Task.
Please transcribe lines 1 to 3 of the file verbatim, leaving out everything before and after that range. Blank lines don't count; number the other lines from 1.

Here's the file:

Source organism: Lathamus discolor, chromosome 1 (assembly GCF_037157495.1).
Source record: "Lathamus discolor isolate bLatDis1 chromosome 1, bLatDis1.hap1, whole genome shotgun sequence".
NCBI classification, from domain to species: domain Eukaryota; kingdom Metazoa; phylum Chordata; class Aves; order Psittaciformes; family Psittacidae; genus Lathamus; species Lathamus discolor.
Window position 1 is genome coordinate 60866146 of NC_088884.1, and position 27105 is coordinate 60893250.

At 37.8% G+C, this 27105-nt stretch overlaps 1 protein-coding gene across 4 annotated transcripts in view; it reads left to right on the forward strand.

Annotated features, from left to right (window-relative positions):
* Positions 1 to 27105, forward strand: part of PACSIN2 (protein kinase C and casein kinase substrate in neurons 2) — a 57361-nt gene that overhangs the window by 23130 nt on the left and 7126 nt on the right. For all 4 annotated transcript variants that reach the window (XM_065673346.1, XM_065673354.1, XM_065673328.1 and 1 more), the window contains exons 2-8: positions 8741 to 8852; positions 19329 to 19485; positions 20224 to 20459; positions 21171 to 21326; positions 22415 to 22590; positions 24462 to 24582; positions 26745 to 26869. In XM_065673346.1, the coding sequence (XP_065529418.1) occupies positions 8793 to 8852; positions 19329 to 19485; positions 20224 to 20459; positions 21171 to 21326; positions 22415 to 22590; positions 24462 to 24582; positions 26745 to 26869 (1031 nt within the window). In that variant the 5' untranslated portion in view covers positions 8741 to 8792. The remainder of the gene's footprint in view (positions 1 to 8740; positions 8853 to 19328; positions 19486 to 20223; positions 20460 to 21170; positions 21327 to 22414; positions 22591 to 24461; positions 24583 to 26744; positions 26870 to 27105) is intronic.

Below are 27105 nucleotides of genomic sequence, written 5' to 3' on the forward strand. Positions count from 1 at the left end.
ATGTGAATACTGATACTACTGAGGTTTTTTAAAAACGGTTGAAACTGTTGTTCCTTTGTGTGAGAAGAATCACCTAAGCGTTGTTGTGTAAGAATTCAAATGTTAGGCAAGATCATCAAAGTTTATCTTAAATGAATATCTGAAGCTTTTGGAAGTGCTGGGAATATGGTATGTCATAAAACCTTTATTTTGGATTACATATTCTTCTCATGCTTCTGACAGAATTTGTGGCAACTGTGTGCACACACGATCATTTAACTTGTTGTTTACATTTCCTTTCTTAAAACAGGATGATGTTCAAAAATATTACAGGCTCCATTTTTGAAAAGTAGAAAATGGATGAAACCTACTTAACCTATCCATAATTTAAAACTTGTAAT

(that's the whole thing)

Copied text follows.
Source organism: Lathamus discolor, chromosome 1 (assembly GCF_037157495.1).
Source record: "Lathamus discolor isolate bLatDis1 chromosome 1, bLatDis1.hap1, whole genome shotgun sequence".
NCBI classification, from domain to species: domain Eukaryota; kingdom Metazoa; phylum Chordata; class Aves; order Psittaciformes; family Psittacidae; genus Lathamus; species Lathamus discolor.